Executives managers and top operational leaders of fund companies appear to be downcast about their compensation even as financial market tensions ease.

Fully 56% of the 126 industry executives surveyed by Money Management Executive in its second annual compensation survey said they are either somewhat satisfied or very satisfied with their pay bonuses and other incentives.

That is down substantially from a year ago. In the first survey 77% of those surveyed said they were somewhat satisfied satisfied or very satisfied with their earnings capacity.

Among the sources of dissatisfaction: Base compensation that has stalled while cost of living has increased a lack of stock options or other non cash incentives and a sense that pay is unfairly distributed within a given fund organization. And, perhaps most pointedly, unnecessary caps on compensation.

"I am better paid than most but should be paid more,'' says one Chicago executive. "There should be no caps on compensation even for non revenue generating positions.''

Notably only about 10% of those that were satisfied with their compensation said that their pay is based on their own results and effort.

The greatest satisfaction-28%-came from respondents who felt their pay stacked up well against industry norms These were individuals who felt their firms appropriately weighed pay and other forms of compensation and treated them fairly.

The second most satisfaction came when a person felt fairly compensated "relative to others in my same position.''

Not surprisingly, the greatest dissatisfaction-22%-came when individuals felt they were not being compensated in a competitive way. And another 19% felt they were not being paid well relative to others in the industry.

A fair amount of dissatisfaction was expressed by those who felt their companies did not have adequate growth potential.

One Minneapolis manager says his numbers are "stale with limited growth potential and are not based primarily on my specific role and responsibilities'' creating dissatisfaction.

The level of pay appears to be expanding at the middle of compensation ranges but not at the low or high ends.

For instance, 6% of respondents said they were making $75 or less four years ago. But only 7% are in that range now.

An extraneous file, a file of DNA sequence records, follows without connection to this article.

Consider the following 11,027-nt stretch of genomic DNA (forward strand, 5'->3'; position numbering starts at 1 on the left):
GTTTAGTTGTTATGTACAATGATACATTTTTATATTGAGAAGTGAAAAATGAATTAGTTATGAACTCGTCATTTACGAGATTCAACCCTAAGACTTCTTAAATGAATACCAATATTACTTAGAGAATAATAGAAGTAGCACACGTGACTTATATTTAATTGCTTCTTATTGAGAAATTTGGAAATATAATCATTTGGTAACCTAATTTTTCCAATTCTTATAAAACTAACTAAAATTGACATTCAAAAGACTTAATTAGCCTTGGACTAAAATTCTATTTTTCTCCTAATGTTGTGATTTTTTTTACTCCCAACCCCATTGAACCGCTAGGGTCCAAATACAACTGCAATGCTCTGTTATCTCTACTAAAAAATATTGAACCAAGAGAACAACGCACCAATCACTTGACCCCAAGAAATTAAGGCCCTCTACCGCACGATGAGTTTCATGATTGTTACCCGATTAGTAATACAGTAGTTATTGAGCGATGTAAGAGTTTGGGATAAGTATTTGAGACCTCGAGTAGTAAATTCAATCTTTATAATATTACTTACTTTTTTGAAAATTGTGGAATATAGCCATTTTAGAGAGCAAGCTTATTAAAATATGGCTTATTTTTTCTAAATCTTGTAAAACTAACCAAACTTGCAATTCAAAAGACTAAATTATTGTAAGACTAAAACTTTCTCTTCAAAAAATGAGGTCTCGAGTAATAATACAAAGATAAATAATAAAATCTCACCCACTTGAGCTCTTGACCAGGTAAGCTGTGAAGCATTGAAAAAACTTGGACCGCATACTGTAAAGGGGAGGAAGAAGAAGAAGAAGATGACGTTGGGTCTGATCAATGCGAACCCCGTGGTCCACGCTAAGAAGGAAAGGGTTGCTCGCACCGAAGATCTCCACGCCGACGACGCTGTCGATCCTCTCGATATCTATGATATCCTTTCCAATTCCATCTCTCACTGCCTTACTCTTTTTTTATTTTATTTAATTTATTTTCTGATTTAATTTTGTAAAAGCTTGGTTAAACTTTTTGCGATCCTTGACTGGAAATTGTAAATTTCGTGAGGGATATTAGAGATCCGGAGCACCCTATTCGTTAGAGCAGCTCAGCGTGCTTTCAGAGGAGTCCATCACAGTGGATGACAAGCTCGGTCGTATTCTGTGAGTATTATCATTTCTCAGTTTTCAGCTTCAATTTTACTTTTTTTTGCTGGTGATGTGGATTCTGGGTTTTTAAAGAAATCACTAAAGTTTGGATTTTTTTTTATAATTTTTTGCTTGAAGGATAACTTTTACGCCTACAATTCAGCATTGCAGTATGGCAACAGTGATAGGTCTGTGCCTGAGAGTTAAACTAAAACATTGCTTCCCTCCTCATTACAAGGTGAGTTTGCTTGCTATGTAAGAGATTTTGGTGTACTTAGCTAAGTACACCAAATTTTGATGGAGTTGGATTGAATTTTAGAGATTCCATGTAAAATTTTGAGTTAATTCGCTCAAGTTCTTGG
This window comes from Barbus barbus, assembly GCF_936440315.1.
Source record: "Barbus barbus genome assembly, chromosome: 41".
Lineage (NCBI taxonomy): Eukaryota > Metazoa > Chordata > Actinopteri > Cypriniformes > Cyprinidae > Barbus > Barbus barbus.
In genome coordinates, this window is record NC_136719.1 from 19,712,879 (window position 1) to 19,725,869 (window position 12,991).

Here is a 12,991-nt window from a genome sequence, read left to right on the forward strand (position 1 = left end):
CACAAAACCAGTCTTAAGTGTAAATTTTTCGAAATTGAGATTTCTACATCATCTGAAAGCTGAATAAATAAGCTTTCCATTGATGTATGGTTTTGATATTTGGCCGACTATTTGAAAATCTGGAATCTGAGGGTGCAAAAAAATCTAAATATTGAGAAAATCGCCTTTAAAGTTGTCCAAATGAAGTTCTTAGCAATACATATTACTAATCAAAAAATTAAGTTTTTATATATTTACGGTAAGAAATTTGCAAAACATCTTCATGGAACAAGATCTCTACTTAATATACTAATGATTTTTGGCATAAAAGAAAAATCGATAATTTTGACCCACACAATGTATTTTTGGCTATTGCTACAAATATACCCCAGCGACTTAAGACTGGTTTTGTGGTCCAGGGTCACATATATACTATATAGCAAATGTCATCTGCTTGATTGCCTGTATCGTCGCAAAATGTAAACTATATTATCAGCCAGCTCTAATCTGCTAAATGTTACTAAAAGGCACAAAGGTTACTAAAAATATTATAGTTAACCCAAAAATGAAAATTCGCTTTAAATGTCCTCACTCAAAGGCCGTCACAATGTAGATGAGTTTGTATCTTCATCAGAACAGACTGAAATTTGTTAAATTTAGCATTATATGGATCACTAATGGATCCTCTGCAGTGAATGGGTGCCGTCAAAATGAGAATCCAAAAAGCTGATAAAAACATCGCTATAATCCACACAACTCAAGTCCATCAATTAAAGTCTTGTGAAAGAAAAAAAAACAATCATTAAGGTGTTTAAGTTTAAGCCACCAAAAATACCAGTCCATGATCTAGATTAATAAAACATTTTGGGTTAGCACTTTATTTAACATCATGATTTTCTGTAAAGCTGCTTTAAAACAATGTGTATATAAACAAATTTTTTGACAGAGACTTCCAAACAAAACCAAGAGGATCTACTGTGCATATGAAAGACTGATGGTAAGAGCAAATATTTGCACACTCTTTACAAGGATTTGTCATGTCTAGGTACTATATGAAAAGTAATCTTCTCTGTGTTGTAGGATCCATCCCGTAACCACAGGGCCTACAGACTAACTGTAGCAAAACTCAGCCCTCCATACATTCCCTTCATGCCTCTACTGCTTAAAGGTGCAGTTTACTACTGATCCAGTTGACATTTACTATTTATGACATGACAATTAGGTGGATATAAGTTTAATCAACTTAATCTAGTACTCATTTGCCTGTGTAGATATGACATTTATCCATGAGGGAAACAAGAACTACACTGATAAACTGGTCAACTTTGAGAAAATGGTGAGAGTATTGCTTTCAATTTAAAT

Similarly only 2% of respondents say they are making $3 or more. But 5 % say they were making $300,000 or more four years ago.

Another 9% say they were making between $150,000 to $200,000 but a full 5% say they were making such compensation four years ago.

"New hires with less experience receive similar compensation and bonus,'' reported one Milwaukee manager.

Bonuses for that matter appear relatively static. Last year 9% of respondents reported getting bonuses equal to 5% or less of their base pay. Only 25% were in that range this year.

But last year, 24% said they were getting bonuses that were between 6% and 20% of their base pay. That went up slightly this year to 5% or less of their pay.

Those getting bonuses equal to half their base pay or more went down only slightly as well from 21% to 20%.

Four years ago, 23% were getting bonuses in that range by their own report. Another 25% were in the 6% to 20% range. And 28% were getting bonuses equal to 5% or less of their base pay.

Most respondents reported getting more basic forms of added compensation.

Nearly two thirds (65%) reported that they got some sort of matching funding from their companies for money they put into their 401(k) retirement plans.

Another 63% said they received four or more weeks of vacation.

But only 34% said they shared in the profits of the firms they worked for. Another 5% said they got deferred compensation of some sort and 7% said they got restricted stock grants.